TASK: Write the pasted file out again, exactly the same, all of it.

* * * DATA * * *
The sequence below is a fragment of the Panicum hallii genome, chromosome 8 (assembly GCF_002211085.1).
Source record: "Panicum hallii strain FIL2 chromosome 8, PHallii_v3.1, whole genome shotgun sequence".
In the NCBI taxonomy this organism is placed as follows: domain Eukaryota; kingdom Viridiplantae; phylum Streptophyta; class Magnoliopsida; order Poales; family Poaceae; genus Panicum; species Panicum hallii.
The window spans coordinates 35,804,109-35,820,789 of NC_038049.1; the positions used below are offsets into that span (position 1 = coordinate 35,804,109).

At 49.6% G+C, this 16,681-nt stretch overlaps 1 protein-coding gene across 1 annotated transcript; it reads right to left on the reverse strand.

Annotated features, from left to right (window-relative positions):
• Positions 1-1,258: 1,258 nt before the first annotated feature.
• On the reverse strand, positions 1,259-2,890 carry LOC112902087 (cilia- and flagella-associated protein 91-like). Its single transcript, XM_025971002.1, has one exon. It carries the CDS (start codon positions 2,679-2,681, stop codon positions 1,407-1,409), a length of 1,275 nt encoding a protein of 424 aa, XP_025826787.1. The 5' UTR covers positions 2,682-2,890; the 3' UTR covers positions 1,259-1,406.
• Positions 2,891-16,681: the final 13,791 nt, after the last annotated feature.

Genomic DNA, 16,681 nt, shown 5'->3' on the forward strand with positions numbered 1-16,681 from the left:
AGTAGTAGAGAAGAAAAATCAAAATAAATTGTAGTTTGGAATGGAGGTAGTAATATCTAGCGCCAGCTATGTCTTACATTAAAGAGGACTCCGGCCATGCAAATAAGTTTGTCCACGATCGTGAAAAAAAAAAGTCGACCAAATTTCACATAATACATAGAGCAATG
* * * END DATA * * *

The sequence below is a fragment of the Panicum hallii genome, chromosome 8 (assembly GCF_002211085.1).
Source record: "Panicum hallii strain FIL2 chromosome 8, PHallii_v3.1, whole genome shotgun sequence".
In the NCBI taxonomy this organism is placed as follows: domain Eukaryota; kingdom Viridiplantae; phylum Streptophyta; class Magnoliopsida; order Poales; family Poaceae; genus Panicum; species Panicum hallii.
The window spans coordinates 35,804,109-35,820,789 of NC_038049.1; the positions used below are offsets into that span (position 1 = coordinate 35,804,109).

At 49.6% G+C, this 16,681-nt stretch overlaps 1 protein-coding gene across 1 annotated transcript; it reads right to left on the reverse strand.

Annotated features, from left to right (window-relative positions):
• Positions 1-1,258: 1,258 nt before the first annotated feature.
• On the reverse strand, positions 1,259-2,890 carry LOC112902087 (cilia- and flagella-associated protein 91-like). Its single transcript, XM_025971002.1, has one exon. It carries the CDS (start codon positions 2,679-2,681, stop codon positions 1,407-1,409), a length of 1,275 nt encoding a protein of 424 aa, XP_025826787.1. The 5' UTR covers positions 2,682-2,890; the 3' UTR covers positions 1,259-1,406.
• Positions 2,891-16,681: the final 13,791 nt, after the last annotated feature.

Genomic DNA, 16,681 nt, shown 5'->3' on the forward strand with positions numbered 1-16,681 from the left:
AGTAGTAGAGAAGAAAAATCAAAATAAATTGTAGTTTGGAATGGAGGTAGTAATATCTAGCGCCAGCTATGTCTTACATTAAAGAGGACTCCGGCCATGCAAATAAGTTTGTCCACGATCGTGAAAAAAAAAAGTCGACCAAATTTCACATAATACATAGAGCAATG